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Dealing with a Debt Collector’s Threat to Fight Your Intended Discharge of the Debt

Woman looking at bills and receipts on floorThe goal of most bankruptcies is the “discharge:—the legal write-off of debts. If you are thinking about filing bankruptcy to get a fresh financial start through a discharge of your debts, and a debt collector tells you that you won’t be able to discharge that debt, is that true? Is it likely a valid threat?

Idle Threats?

Most of the time that a creditor or collector is telling you that a particular debt would not be discharged, they are wrong. They are likely lying to you to or trying to confuse you to prevent you from filing bankruptcy. It’s true that any creditor can challenge the discharge of its debt, but they almost never have the necessary legal grounds to make such challenges. So they very seldom actually do raise such challenges once you do file bankruptcy.

Debts that Aren’t Discharged

Most debts that you want to discharge in bankruptcy ARE in fact discharged. There are three broad categories of debts that may not be:

  1. Those debts that you yourself decide not to discharge, usually because they are secured by something you want to keep, such as your vehicle or home; you are willing to continue to owe the debt in exchange for your right to keep the collateral.
  2. Those debts that the law makes not dischargeable for certain special reasons, such as child and spousal support, newer income taxes, most student loans, and such.
  3. Those that were incurred through fraud, embezzlement or other similar bad behavior on the part of the debtor.
  4. The first category doesn’t really apply here since those kinds of debts are voluntarily not discharged.

    Also, most of the time the threat from a creditor or collector is not based on the second category—your debt is probably not one of the few types that can never be discharged. If that is what you are being told, and the debt is not a tax, student loan, and does not arise out of a divorce, most likely the creditor or collector is not correct about the debt not being dischargeable.

    But because there are some other rare types of debts that may not be dischargeable, ask the person to tell you WHY the debt wouldn’t be discharged. Then talk to a bankruptcy attorney to find out if that debt can in fact be discharged.

    Debts that Arise Out of Bad Behavior

    The third category above is the one that is usually at issue when a creditor threatens to challenge the discharge of the debt. It is telling you to not bother filing bankruptcy because his or her company will act to prevent the discharge of its debt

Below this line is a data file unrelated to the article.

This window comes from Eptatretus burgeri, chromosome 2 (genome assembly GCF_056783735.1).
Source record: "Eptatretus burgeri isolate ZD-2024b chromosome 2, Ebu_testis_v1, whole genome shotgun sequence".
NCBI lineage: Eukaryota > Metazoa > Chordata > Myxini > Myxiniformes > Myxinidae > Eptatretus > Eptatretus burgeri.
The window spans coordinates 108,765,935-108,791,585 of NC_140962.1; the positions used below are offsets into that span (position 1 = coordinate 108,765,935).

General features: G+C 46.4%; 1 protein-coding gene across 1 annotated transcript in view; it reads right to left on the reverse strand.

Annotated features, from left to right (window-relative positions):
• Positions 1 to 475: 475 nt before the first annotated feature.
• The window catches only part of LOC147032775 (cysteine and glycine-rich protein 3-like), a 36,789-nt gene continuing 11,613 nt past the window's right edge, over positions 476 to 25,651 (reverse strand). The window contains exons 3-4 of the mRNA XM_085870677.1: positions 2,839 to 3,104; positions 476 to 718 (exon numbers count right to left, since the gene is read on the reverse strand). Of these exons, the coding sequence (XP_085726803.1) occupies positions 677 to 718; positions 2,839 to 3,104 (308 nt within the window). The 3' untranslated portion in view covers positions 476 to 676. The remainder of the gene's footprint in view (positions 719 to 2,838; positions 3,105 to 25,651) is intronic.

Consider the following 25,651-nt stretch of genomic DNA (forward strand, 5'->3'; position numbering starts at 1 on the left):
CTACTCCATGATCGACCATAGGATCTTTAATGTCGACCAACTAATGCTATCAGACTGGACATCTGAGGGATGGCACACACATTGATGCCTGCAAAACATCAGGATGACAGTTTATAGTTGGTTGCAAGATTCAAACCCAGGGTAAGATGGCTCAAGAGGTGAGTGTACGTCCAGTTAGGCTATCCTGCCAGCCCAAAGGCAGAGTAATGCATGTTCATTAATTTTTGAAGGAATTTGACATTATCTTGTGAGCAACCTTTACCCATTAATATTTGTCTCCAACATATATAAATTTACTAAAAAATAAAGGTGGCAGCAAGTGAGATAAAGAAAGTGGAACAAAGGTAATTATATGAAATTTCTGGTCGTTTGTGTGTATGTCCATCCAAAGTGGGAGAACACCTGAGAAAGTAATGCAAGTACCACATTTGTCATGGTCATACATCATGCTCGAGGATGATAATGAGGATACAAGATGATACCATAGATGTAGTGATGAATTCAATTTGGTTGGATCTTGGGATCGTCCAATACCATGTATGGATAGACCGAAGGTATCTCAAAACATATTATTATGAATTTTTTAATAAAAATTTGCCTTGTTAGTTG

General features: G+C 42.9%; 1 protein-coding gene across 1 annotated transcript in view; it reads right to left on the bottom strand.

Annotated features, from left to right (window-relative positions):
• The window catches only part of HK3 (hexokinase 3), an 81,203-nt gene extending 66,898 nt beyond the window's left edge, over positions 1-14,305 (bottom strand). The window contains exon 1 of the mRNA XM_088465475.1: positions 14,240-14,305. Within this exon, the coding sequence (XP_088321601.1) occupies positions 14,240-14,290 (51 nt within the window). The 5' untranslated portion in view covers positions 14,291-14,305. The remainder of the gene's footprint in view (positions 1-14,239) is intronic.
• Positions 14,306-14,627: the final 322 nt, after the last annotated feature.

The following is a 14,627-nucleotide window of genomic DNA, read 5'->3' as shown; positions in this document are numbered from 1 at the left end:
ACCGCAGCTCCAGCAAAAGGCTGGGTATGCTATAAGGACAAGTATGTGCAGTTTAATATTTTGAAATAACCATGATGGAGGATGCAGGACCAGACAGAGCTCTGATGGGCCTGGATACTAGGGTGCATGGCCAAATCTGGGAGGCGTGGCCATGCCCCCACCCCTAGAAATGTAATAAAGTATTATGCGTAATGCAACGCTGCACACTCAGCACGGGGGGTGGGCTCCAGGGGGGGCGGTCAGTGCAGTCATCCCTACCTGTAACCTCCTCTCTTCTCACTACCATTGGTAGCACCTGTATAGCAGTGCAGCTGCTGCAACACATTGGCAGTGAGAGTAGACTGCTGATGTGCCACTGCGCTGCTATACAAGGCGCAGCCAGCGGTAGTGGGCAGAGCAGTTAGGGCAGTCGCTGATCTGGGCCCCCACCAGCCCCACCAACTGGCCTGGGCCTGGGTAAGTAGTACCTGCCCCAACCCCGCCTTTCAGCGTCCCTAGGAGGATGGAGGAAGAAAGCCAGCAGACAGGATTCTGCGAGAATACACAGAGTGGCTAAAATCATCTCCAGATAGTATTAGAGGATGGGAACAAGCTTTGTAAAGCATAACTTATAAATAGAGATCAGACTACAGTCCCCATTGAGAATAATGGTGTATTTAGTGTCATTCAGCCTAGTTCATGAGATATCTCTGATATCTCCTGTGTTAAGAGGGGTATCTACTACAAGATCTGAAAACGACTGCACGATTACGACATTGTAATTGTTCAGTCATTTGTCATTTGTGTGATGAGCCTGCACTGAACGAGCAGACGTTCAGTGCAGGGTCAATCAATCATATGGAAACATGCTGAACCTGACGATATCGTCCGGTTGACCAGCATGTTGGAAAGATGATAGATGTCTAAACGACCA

We said above that such threats are almost never valid because the creditor can almost never meet the legal grounds needed for such a challenge. Those necessary grounds are quite narrow, usually requiring you to have intentionally cheated the creditor in some way AT THE TIME the debt was incurred.

    Proving Fraud

    For a creditor to show that you fraudulently incurred the debt, it would have to show that you received or used credit by giving some specific false information to the creditor, AND you knew it was false, AND you gave it purposely to cheat the creditor into letting you get or use the credit, AND the creditor actually relied on that information to give you credit, AND the creditor was directly harmed by doing so. Again, the facts almost never support a creditor being able to establish all these in order to prove fraud. If not, the debt is generally discharged.

    But be careful because sometimes the creditor’s task is made easier if the false information that you allegedly gave was implied. For example, when you write a check, doing so implies that you have money in the account to cover the check. So, often a bounced check, or a similar use of credit without the intent to pay it back, can be challenged as “fraud” for bankruptcy purposes.

    Conclusion

    If a creditor or collector tells you that you can’t discharge a debt in bankruptcy, and you are in New Jersey, the attorneys at the Law Office of Andrew B. Finberg can advise you about your best bankruptcy strategy. Bankruptcy is a complex area of law, and you benefit from working with a firm that focuses on it. Please call us at (856) 988-9055 or use this form to set up a free, no-obligation consultation with us. We look forward to serving you.

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